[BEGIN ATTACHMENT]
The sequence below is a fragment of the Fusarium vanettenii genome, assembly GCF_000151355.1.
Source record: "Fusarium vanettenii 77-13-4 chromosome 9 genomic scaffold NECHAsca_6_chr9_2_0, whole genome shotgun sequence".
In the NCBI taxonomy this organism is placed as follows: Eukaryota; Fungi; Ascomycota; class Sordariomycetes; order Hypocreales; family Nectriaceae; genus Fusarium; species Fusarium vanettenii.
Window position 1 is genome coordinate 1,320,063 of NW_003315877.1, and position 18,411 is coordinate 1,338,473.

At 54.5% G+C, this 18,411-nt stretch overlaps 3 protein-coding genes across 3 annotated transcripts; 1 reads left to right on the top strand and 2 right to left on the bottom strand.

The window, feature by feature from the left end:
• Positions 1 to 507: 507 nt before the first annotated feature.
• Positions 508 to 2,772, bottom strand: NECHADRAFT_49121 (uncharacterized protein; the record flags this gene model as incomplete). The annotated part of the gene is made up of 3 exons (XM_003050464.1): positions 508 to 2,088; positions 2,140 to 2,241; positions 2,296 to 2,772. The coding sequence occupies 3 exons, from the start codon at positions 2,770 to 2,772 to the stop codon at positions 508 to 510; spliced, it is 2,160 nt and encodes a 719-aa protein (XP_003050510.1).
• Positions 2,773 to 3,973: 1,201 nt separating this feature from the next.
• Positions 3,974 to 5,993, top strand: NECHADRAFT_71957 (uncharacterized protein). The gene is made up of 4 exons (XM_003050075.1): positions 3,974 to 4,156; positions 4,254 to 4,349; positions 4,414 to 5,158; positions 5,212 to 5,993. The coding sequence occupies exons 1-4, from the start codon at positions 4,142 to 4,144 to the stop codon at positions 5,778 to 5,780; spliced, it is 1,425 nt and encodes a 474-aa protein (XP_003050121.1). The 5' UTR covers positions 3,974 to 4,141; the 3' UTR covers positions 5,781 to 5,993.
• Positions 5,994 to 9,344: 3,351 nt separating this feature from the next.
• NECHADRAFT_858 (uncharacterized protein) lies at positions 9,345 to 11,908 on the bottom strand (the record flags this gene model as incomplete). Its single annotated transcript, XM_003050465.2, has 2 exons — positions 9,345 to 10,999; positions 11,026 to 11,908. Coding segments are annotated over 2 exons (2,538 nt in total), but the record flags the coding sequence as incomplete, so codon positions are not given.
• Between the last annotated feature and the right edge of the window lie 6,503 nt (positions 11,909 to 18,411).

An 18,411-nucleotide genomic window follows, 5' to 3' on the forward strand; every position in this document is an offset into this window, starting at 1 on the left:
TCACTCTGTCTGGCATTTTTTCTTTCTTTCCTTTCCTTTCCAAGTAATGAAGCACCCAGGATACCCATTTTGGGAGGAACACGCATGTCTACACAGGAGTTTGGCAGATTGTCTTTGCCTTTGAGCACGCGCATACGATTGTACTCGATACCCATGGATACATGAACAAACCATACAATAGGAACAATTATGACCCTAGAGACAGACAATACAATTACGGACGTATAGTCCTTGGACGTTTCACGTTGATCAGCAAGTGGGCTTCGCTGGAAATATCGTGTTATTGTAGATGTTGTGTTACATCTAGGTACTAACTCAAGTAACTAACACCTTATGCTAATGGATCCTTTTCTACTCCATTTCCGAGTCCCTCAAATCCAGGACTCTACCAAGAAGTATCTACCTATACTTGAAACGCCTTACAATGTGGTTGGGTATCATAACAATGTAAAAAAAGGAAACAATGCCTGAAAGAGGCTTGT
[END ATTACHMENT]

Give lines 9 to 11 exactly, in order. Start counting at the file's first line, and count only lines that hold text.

• Positions 2,773 to 3,973: 1,201 nt separating this feature from the next.
• Positions 3,974 to 5,993, top strand: NECHADRAFT_71957 (uncharacterized protein). The gene is made up of 4 exons (XM_003050075.1): positions 3,974 to 4,156; positions 4,254 to 4,349; positions 4,414 to 5,158; positions 5,212 to 5,993. The coding sequence occupies exons 1-4, from the start codon at positions 4,142 to 4,144 to the stop codon at positions 5,778 to 5,780; spliced, it is 1,425 nt and encodes a 474-aa protein (XP_003050121.1). The 5' UTR covers positions 3,974 to 4,141; the 3' UTR covers positions 5,781 to 5,993.
• Positions 5,994 to 9,344: 3,351 nt separating this feature from the next.